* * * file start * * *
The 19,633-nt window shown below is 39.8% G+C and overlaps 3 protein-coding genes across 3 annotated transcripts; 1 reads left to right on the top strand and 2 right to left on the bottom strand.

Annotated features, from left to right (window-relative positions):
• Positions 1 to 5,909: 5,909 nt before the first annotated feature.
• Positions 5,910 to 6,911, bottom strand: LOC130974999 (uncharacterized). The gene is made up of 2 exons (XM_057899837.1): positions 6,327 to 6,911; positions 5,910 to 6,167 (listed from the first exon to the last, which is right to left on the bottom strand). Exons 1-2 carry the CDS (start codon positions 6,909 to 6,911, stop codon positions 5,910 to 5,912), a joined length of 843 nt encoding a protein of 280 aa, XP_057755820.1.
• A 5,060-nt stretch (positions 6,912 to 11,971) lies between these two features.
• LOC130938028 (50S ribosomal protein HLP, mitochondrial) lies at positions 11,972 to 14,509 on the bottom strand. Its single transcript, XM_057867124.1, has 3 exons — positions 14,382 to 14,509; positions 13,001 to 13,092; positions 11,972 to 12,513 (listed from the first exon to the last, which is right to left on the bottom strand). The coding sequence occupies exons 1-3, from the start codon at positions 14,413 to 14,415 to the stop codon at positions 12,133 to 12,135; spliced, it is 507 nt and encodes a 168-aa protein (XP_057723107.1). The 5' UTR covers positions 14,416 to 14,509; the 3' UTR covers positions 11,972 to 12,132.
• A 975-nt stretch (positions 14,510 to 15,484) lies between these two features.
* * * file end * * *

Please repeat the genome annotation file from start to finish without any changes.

The 19,633-nt window shown below is 39.8% G+C and overlaps 3 protein-coding genes across 3 annotated transcripts; 1 reads left to right on the top strand and 2 right to left on the bottom strand.

Annotated features, from left to right (window-relative positions):
• Positions 1 to 5,909: 5,909 nt before the first annotated feature.
• Positions 5,910 to 6,911, bottom strand: LOC130974999 (uncharacterized). The gene is made up of 2 exons (XM_057899837.1): positions 6,327 to 6,911; positions 5,910 to 6,167 (listed from the first exon to the last, which is right to left on the bottom strand). Exons 1-2 carry the CDS (start codon positions 6,909 to 6,911, stop codon positions 5,910 to 5,912), a joined length of 843 nt encoding a protein of 280 aa, XP_057755820.1.
• A 5,060-nt stretch (positions 6,912 to 11,971) lies between these two features.
• LOC130938028 (50S ribosomal protein HLP, mitochondrial) lies at positions 11,972 to 14,509 on the bottom strand. Its single transcript, XM_057867124.1, has 3 exons — positions 14,382 to 14,509; positions 13,001 to 13,092; positions 11,972 to 12,513 (listed from the first exon to the last, which is right to left on the bottom strand). The coding sequence occupies exons 1-3, from the start codon at positions 14,413 to 14,415 to the stop codon at positions 12,133 to 12,135; spliced, it is 507 nt and encodes a 168-aa protein (XP_057723107.1). The 5' UTR covers positions 14,416 to 14,509; the 3' UTR covers positions 11,972 to 12,132.
• A 975-nt stretch (positions 14,510 to 15,484) lies between these two features.